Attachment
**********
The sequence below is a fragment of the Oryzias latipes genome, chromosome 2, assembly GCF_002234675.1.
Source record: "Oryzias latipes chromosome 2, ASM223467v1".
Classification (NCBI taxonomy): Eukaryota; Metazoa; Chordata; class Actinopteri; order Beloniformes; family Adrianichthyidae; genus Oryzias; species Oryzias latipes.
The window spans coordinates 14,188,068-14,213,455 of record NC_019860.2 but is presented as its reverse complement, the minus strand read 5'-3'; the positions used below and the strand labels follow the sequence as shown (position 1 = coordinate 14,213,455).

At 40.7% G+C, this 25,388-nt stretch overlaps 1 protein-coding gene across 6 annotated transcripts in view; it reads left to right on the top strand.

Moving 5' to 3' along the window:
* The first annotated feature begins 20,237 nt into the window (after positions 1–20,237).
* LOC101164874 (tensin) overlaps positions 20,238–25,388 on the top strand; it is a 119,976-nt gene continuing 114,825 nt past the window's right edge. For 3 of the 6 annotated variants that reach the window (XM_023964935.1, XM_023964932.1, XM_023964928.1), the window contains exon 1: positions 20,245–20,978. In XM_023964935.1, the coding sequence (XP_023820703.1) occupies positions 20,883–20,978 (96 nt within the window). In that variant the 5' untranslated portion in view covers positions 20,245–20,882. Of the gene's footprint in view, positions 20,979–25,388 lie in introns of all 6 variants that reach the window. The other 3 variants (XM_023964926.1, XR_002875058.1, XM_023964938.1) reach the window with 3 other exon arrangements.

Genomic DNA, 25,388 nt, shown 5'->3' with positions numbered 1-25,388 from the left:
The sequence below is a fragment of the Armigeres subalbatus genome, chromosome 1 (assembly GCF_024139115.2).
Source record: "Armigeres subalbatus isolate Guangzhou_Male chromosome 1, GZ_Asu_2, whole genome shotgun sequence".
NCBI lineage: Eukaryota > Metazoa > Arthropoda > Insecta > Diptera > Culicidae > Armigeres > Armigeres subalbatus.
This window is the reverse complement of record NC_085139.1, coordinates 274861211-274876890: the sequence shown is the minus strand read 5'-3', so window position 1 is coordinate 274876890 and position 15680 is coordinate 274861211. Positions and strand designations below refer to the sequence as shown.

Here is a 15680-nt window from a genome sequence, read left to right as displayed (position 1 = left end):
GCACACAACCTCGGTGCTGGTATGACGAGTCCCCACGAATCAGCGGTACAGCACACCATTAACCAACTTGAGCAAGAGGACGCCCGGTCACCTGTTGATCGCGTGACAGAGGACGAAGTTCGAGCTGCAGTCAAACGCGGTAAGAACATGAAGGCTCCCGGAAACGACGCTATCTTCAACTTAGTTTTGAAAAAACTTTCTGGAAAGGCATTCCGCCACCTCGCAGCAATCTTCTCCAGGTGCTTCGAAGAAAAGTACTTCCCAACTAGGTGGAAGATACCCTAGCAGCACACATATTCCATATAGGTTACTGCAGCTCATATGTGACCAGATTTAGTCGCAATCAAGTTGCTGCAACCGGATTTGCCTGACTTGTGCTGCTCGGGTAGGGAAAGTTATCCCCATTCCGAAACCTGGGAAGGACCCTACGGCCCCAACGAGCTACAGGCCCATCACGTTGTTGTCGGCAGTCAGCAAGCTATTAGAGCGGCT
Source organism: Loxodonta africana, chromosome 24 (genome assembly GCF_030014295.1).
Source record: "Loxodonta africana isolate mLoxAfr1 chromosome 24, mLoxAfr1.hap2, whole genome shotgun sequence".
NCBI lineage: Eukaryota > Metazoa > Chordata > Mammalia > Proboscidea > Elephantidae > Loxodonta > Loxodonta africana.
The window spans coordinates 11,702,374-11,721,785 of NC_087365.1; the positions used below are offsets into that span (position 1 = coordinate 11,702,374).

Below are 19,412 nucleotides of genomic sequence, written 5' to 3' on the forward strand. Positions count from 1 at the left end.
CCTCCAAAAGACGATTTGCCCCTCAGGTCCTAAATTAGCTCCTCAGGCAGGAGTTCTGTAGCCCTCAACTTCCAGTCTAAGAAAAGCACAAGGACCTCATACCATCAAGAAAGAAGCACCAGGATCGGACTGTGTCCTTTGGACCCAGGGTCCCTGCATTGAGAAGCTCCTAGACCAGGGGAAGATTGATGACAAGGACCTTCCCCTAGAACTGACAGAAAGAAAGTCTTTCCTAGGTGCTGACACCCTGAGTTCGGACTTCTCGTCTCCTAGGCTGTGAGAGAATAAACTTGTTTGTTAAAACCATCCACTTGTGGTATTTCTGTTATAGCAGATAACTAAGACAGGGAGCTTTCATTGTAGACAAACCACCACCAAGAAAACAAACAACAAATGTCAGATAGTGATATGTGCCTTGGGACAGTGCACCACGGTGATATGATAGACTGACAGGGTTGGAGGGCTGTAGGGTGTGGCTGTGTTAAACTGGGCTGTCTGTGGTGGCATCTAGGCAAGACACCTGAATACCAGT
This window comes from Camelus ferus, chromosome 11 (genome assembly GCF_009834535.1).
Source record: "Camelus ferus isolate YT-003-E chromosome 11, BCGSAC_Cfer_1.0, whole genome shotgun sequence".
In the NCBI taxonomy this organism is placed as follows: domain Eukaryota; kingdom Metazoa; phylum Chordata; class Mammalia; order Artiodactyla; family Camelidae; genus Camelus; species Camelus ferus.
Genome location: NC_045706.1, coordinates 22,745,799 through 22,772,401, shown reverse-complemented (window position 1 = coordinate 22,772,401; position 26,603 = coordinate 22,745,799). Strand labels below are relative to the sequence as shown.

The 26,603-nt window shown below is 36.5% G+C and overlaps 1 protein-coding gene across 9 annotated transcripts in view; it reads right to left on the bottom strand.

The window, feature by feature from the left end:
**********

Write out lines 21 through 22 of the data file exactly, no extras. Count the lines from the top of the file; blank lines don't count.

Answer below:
CCTCCAAAAGACGATTTGCCCCTCAGGTCCTAAATTAGCTCCTCAGGCAGGAGTTCTGTAGCCCTCAACTTCCAGTCTAAGAAAAGCACAAGGACCTCATACCATCAAGAAAGAAGCACCAGGATCGGACTGTGTCCTTTGGACCCAGGGTCCCTGCATTGAGAAGCTCCTAGACCAGGGGAAGATTGATGACAAGGACCTTCCCCTAGAACTGACAGAAAGAAAGTCTTTCCTAGGTGCTGACACCCTGAGTTCGGACTTCTCGTCTCCTAGGCTGTGAGAGAATAAACTTGTTTGTTAAAACCATCCACTTGTGGTATTTCTGTTATAGCAGATAACTAAGACAGGGAGCTTTCATTGTAGACAAACCACCACCAAGAAAACAAACAACAAATGTCAGATAGTGATATGTGCCTTGGGACAGTGCACCACGGTGATATGATAGACTGACAGGGTTGGAGGGCTGTAGGGTGTGGCTGTGTTAAACTGGGCTGTCTGTGGTGGCATCTAGGCAAGACACCTGAATACCAGT
This window comes from Camelus ferus, chromosome 11 (genome assembly GCF_009834535.1).